Shuler has been at the forefront of the debate over AI’s impact on workers. AFL-CIO represents SAG-AFTRA, the actors union that is striking in part over concerns about workers being replaced with AI-generated content. Wiley has warned about algorithmic bias and recently co-authored a letter to the Biden White House demanding it require federal contractors to ensure they are not abusing consumers’ data or promoting discriminatory algorithms. Raji, whose research involves algorithmic auditing, has said evaluations are crucial to ensure technology doesn’t cause false arrests, unfair hiring decisions and inaccurate medical diagnoses.
Schumer (D-N.Y.) has said that the closed-door gathering, called an AI Insight Forum, will serve as the foundation of his efforts to craft bipartisan legislation regulating AI. Schumer’s office unveiled an extended guest list following criticism on social media that initial reports about forum attendees included only industry leaders and did not include any women.
The labor and civil rights advocates’ attendance was confirmed prior to initial reports about the forum, according to a person familiar with the plans, who spoke on the condition of anonymity to discuss the invitation process.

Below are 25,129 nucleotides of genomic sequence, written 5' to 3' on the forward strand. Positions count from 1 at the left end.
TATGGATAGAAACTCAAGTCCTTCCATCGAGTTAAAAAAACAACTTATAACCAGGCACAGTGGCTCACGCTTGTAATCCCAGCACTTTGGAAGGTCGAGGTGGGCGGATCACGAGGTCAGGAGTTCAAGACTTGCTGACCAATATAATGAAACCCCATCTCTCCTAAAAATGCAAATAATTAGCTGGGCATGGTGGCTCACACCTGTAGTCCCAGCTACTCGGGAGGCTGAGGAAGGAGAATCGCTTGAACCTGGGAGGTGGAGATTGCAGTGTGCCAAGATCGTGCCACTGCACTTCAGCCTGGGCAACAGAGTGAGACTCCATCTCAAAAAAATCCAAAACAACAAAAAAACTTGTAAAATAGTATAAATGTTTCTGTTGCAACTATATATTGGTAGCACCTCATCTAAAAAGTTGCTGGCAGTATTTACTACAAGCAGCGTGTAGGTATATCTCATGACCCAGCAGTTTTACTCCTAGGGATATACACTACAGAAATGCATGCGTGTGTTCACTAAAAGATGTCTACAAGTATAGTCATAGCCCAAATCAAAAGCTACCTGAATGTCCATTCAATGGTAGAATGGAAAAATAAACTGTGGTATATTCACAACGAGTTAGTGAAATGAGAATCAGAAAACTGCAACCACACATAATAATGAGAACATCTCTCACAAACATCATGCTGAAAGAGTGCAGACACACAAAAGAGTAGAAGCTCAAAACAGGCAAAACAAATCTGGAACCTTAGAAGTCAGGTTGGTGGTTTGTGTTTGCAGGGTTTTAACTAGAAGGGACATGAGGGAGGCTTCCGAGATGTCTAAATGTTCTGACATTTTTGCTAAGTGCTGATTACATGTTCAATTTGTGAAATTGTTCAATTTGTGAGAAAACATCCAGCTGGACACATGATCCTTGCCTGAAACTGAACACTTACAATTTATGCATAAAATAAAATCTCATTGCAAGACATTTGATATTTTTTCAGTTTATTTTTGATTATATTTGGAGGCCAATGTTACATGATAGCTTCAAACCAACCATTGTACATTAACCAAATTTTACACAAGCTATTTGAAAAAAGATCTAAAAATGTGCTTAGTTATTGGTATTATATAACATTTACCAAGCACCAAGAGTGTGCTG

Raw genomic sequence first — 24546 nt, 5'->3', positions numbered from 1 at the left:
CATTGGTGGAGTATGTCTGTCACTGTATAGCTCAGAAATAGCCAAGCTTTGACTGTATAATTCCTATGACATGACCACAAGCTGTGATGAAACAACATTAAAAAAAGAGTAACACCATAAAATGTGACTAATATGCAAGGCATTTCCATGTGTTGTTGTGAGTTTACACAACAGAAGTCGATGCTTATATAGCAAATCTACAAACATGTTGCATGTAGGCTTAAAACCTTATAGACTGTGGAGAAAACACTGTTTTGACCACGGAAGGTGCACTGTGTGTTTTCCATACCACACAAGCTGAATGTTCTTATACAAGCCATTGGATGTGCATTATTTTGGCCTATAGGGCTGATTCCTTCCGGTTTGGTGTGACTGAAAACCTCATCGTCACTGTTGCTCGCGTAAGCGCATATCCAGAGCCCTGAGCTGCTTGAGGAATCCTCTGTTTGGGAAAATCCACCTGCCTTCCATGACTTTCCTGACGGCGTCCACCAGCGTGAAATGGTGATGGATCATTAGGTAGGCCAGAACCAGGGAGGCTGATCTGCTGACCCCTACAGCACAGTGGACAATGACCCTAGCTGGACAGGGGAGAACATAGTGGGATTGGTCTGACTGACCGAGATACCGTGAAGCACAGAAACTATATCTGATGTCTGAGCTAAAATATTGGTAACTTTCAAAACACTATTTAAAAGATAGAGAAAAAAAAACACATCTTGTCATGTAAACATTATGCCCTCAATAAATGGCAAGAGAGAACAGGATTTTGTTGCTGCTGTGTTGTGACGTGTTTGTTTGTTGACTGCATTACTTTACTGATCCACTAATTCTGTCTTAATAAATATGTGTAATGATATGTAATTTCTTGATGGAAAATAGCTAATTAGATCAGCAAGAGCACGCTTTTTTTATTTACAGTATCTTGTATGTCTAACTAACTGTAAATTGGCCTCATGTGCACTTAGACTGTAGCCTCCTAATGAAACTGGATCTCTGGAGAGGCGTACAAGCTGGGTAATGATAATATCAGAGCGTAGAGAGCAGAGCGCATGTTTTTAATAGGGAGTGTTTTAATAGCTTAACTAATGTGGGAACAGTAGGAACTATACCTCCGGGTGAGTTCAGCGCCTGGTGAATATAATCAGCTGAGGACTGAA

“Rest assured the federal government is serious about regulating tech folks,” Timnit Gebru, a prominent AI ethics researcher, tweeted in response to initial reports on the event. “These are the people they’re having closed-door forums with. Everything is going great.”
The list of industry guests is also expanding. Alex Karp, the CEO of Palantir, will also attend, according to the company.
Schumer has been teasing his work on AI for months, delivering a speech earlier this summer in which he called for a “new process” of policymaking to allow the United States to quickly regulate, as the European Union and other countries race ahead on their own proposals.